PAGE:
Urine Toxicology

What is Urine Toxicology?

Drugs of abuse testing is the detection of one or more illegal and/or prescribed substances in the urine, blood, saliva, hair, or sweat. Testing detects substances not normally found in the body, with the exception of some hormones and steroids measured as part of sports testing.

Drug abuse testing usually involves an initial screening test followed by a second test that identifies and/or confirms the presence of a drug or drugs. We offer commercially available tests that have been developed and optimized to screen urine for the “major drugs of abuse.”

For most drugs of abuse testing, we compare results of initial screening with a predetermined cut-off. Anything below that cut-off is considered negative; anything above is considered a positive screening result. In addition, labs might perform testing for masking agents (adulterants). These may either interfere with testing or dilute a urine sample.

Among drugs of abuse, each class of drug may contain a variety of chemically similar substances. Legal substances that are chemically similar to illegal ones can produce a positive screening result. Positive screening tests are considered presumptive. Therefore, screening tests that are positive for one or more classes of drugs are frequently confirmed with a secondary test that identifies the exact substance present using a very sensitive and specific method, such as gas chromatography/mass spectrometry (GC/MS) or liquid chromatography-tandem mass spectrometry (LC-MS/MS).

Some of the most commonly screened drug classes are listed in the table below.

Drug class screenedExamples of specific drugs identified during confirmation
AmphetaminesMethamphetamine, amphetamine
BarbituratesPhenobarbital, secobarbital, pentobarbital, butalbital, amobarbital
BenzodiazepinesDiazepam, lorazepam, oxazepam, temazepam, alprazolam
CocaineCocaine and/or its metabolite (benzoylecognine)
MethadoneMethadone, methadone metabolite (EDDP)
OpiatesCodeine, morphine, metabolite of heroin, oxycodone, oxymorphone, hydrocodone, hydromorphone



Substances that are not similar to the defined classes can produce negative results even though they are present. Some drugs may be difficult to detect with the standardized assays, either because the test is not set up to detect the drug, such as methylenedioxy-methamphetamine (MDMA, also known as Ecstasy or Molly), fentanyl, methadone, oxycodone (Oxycontin), meperedine, or buprenorphine, or because the drug does not remain in the body long enough to be detected, such as gamma-hydroxybutyrate (GHB).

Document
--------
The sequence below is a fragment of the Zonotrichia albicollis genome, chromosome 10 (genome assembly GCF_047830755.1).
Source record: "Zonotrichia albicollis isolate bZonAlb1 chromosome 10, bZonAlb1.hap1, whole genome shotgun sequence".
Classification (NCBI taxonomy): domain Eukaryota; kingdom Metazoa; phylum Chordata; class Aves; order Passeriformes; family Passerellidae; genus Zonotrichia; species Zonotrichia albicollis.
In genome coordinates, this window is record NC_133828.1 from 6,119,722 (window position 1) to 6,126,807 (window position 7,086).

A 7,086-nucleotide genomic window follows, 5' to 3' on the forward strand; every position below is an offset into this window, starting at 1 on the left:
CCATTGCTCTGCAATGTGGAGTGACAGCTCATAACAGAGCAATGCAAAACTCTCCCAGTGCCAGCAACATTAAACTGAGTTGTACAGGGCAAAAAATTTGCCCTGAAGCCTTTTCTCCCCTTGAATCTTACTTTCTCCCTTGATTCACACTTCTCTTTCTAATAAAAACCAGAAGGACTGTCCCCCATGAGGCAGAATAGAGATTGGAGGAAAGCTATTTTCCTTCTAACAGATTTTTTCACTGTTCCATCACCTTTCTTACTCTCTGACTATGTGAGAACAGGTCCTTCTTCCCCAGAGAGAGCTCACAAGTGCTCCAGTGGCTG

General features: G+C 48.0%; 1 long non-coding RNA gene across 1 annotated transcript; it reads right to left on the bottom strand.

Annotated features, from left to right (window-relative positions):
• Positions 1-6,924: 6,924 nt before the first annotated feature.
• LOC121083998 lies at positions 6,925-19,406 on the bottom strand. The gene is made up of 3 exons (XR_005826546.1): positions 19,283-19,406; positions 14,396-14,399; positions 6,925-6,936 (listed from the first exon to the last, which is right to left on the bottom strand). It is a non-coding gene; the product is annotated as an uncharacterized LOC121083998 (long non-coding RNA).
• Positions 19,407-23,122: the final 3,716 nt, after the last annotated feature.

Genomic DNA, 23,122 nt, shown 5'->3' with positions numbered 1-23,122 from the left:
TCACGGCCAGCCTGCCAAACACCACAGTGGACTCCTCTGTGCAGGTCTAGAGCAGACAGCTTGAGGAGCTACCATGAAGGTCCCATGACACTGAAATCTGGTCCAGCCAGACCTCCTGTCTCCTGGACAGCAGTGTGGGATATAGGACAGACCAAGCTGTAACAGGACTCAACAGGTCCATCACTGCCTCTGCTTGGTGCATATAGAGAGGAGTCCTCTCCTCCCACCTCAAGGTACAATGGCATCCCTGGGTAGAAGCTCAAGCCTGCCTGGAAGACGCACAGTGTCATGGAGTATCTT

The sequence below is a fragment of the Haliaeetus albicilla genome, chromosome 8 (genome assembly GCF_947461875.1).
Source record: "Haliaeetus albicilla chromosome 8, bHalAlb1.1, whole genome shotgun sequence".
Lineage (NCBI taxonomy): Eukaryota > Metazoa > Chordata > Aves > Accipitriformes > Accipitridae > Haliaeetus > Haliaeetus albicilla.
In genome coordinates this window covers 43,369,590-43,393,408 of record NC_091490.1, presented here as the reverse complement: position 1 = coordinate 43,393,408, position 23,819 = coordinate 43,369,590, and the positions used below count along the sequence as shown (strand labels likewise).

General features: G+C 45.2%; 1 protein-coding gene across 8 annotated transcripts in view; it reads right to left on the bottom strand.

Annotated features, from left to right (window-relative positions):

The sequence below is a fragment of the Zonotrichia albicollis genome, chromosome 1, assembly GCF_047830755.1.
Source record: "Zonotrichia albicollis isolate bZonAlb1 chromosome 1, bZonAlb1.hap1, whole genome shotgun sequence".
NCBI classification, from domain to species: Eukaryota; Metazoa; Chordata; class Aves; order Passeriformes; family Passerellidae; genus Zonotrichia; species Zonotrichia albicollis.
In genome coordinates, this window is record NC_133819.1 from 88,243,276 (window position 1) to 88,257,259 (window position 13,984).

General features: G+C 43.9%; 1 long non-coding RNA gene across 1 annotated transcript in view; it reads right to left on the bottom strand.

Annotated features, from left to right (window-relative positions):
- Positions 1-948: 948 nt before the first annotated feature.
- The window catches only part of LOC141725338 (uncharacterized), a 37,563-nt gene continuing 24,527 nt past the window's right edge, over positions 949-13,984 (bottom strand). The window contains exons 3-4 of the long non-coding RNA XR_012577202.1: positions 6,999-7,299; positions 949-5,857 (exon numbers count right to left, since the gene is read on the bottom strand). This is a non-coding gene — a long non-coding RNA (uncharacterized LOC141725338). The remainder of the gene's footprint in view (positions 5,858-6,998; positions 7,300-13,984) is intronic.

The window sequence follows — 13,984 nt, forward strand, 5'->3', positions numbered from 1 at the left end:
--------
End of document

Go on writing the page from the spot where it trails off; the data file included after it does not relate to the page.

For sports testing of hormones and steroids, each test performed is usually specific for a single substance and may be quantitative. Athletes, especially those at the national and international levels, are tested for illegal drugs and are additionally prohibited from using a long list of substances called “performance enhancers.”

Groups of drug tests are typically ordered for medical or legal reasons, as part of a “drug-free workplace,” as part of a sports testing program, or to determine compliance with prescribed (pain) medications. People who use these substances ingest, inhale, smoke, or inject them into their bodies. How much of these drugs the body absorbs and their effects depend on the substances, how they interact, their purity and strength, their quantity, timing and method of intake, and an individual’s ability to metabolize and eliminate them from the body.

Some drugs can interfere with the action or metabolism of other medications, or have additive effects, as in the case of taking two drugs that both depress the central nervous system (CNS). Drugs may also have competing effects, as can happen when one drug that depresses the CNS and another that stimulates it are taken.


How is the sample collected for testing?
Urine is the most frequently tested sample in drug abuse screening. Other body samples, such as hair, saliva, sweat, and blood, also may be used but not interchangeably with urine.

Urine and saliva are collected in clean containers. A blood sample is obtained by inserting a needle into a vein in the arm. Hair is cut close to the scalp to collect a sample. A sweat sample is typically collected by applying a patch to the skin for a specified period of time.

Is any test preparation needed to ensure the quality of the sample?
Certain prescription and over-the-counter drugs may give a positive screening result. Examples of false-positive screening results: Vicks nasal spray can test positive for amphetamines; poppy seeds can produce a false-positive for opiates. Prior to testing, make sure that the patient declares any medications that they have taken and/or for which they have prescriptions for so that results can be interpreted correctly.